The benefits of studying medicine in Israel are numerous, especially at the world-renowned Technion-Israel Institute of Technology. Situated upon the Rambam Health Care Campus on the Haifa shores, Technion American Medical School (TeAMS) provides a top-notch medical education and extensive training at several of Israel’s best hospitals. At this prestigious medical school program, students get one-on-one time with leading faculty members, including two Nobel Prize winners and numerous researchers who have contributed to several medical breakthroughs and innovations. All students complete a thesis. Graduates can continue to residency programs in the U.S. 

The acclaimed academic and research repertoire attracts top students, but the students who actually enroll in TeAMS bring an extra uniqueness to the program. They are attracted to the school for unique reasons, hoping to get a more well-rounded education that will make them more compassionate and focused doctors.   Let’s meet some of the students beginning their medical careers at TeAMS this October.

Balancing Judaism and Medicine

For many observant Jews, there is a dilemma of maintaining a certain lifestyle while seeking a high level of professional training.  While Technion is not a religious institution, its location in Israel makes key issues like Shabbat, the Jewish holidays and kashrut much easier to address.

Josh Simons, an incoming student from Monsey, NY, said one of the things he liked most about TeAMS is the schedule. “It fits around the High Holidays and works perfectly for an observant student,” said Simons, who is starting medical school only one month after his release from a 14-month volunteer service in the Israel Defense Forces in the Netzach Yehuda battalion in the Kfir Brigade. Simons, who earned his bachelor’s degree in biology from Touro College in Jan. 2013, served as a machine gunner in a religious unit.

“This is unparalleled for medical schools in general and even in Israel,” described Chris Thomas, an incoming student from Syracuse, NY.  “Studying at TeAMS is both a good place to keep up my religious observance and learning, and a solution for staying in Israel long term.” 

Thomas chose medicine after shadowing and admiring his father, an emergency room physician in New York. “Medicine seemed like the most selfless profession in the world,” Thomas said, thoughtfully reflecting upon how he used to visit patients on Shabbat at Columbia Presbyterian Hospital. “This was a really profound experience – seeing the way people grappled with the experience of sickness and what a challenge that is… They meet the challenge and show incredible inner strength, bringing out faith and hope. But also at the hospital, I saw people devastated and crushed by illness. Overall, I was amazed at how much of a difference I could make by just visiting.”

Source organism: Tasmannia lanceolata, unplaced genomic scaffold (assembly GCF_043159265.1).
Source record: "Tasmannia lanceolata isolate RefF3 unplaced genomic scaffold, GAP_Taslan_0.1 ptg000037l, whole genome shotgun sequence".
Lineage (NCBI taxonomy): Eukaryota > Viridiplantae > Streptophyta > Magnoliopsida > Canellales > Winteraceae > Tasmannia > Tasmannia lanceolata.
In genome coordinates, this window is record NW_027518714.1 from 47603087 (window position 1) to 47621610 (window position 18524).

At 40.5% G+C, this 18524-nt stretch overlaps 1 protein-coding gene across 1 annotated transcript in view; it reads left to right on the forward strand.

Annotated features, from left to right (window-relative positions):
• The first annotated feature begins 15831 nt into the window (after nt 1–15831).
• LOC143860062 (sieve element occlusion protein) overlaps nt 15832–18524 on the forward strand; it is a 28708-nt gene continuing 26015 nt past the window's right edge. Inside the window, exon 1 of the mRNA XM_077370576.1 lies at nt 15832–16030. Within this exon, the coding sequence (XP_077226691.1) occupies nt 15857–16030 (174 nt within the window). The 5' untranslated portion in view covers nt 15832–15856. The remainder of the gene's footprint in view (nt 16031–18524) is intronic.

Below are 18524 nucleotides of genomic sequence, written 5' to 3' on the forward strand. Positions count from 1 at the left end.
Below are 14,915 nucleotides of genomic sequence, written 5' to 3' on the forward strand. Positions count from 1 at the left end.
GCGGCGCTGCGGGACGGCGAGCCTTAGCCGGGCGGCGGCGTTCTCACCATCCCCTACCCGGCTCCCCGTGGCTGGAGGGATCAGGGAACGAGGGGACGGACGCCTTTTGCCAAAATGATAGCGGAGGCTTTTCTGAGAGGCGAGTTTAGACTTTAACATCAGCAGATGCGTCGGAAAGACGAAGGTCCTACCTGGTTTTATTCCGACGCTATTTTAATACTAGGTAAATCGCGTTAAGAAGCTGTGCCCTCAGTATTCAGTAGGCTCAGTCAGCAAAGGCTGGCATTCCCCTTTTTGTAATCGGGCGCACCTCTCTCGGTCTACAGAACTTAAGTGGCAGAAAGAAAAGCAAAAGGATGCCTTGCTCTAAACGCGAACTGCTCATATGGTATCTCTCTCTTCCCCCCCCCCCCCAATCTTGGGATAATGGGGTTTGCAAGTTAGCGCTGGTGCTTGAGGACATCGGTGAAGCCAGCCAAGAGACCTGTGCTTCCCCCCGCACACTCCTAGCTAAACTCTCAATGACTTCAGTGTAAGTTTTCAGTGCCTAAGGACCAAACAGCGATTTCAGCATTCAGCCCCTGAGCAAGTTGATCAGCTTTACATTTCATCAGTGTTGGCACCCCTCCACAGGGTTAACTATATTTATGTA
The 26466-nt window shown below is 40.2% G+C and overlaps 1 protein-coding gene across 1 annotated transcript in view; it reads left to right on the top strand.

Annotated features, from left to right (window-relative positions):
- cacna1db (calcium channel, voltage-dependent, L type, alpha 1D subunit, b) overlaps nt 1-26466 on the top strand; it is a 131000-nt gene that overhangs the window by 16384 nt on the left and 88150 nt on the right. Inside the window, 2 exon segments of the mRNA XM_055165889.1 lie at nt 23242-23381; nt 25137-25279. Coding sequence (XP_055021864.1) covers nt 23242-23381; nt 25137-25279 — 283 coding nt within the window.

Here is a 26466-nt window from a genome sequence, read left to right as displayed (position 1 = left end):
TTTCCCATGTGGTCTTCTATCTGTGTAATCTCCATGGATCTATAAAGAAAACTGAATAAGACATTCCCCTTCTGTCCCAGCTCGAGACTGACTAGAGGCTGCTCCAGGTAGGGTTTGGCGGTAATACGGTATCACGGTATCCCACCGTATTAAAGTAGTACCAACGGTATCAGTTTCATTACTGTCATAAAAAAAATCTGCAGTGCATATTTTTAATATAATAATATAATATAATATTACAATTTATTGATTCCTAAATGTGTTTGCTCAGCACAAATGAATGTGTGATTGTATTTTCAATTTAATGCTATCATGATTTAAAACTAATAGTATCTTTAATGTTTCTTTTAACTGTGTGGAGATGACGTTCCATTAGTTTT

“Medicine is a sacred profession; as a healer, I can fill the charge of implementing G-d’s will in profound and meaningful ways,” Thomas said. “I am very happy to begin studying at Technion because I’ve only heard positive things, that everyone is so friendly and it sounds like a very positive environment,” he added.

Simons noted a similar thought, “It was by far the nicest program because people were so friendly and the staff is really impressive.” He recalled a “simple, pleasant and inviting” interview experience. “Plus the campus is beautiful and right by the beach,” he said with a smile.

The Diversity of Israel

Both Simons and Thomas plan to stay in Israel following graduation, like their classmate Ilana Barta, who made aliyah to Israel this past August from Teaneck, NJ. “It was good to know that I didn’t have to choose between my want to be in Israel and to be a doctor,” she said. “I was brought up in a home that emphasizes Israel as the homeland, and at the age of 8, I decided wanted to be a doctor.”

“I liked that TeAMS was a smaller program, with fewer students per class,” she explained. “My initial thought after speaking to students is that there is a more attention for each student, individual guidance and more interaction in the classroom. As a whole, the university is a really amazing, innovative place to be.”

Moreover, what attracted Barta was being at one of the most diverse campuses in Israel. Having studied foreign languages at Queens College, Barta knows Arabic, in addition to Hebrew. Barta and fellow TeAMS students participate in rotations at many of Northern Israel’s hospitals, which service Jews, Arabs, Christians, Druze, African refugees and others. 

TeAMS also caught the eye of incoming student Lydia Daniels, from the suburbs of Pittsburg, PA, because of its diversity. Daniels, who graduated with a bachelor’s in pre-med from Bob Jones University in South Carolina, was fascinated after studying about the Middle East region. 

“After my bachelor’s degree, I wanted to travel and study abroad. Because of the classes I took, I thought maybe to study in Israel,” she said. “I looked at all the different medical schools in Israel and was attracted to the family atmosphere here. I feel that we are all in this together and it not a competition.”